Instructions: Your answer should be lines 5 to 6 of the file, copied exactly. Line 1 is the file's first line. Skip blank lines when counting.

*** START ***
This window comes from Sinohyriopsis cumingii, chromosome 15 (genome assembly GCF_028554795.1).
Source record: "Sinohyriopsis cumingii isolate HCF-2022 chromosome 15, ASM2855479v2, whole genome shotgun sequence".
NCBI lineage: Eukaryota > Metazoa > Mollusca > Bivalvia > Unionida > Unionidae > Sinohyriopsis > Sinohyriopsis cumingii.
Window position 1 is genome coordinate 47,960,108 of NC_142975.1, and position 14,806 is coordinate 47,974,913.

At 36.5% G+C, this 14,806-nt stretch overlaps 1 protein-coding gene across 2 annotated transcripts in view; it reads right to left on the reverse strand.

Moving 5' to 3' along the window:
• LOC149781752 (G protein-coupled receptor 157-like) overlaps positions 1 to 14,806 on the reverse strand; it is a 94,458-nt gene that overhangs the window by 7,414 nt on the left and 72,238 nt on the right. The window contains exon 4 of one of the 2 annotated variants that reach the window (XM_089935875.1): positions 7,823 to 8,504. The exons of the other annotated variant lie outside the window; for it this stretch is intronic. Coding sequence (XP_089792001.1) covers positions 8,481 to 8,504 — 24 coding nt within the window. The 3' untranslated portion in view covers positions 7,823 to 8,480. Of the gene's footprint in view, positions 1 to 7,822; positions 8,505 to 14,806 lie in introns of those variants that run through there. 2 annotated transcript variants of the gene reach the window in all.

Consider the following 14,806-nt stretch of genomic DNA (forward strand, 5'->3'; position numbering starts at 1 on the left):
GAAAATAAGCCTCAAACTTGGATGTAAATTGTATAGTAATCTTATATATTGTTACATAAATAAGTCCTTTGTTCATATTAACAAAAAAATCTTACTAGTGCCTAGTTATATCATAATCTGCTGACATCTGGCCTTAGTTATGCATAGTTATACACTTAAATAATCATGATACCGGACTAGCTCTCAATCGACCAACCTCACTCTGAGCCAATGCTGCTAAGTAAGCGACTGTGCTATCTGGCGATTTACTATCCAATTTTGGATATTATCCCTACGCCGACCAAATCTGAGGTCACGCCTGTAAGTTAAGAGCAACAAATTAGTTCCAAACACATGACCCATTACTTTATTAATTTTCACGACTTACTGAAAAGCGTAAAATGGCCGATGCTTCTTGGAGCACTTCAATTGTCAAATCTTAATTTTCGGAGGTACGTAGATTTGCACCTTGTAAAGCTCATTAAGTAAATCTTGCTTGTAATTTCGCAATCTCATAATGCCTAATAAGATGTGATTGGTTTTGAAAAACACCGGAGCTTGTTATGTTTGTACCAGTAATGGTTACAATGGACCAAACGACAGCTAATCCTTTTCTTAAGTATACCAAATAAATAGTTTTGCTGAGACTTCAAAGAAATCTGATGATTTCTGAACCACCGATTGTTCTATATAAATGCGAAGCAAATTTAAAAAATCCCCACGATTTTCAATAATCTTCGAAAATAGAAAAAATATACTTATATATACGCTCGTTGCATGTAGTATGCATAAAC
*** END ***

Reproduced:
At 36.5% G+C, this 14,806-nt stretch overlaps 1 protein-coding gene across 2 annotated transcripts in view; it reads right to left on the reverse strand.

Moving 5' to 3' along the window: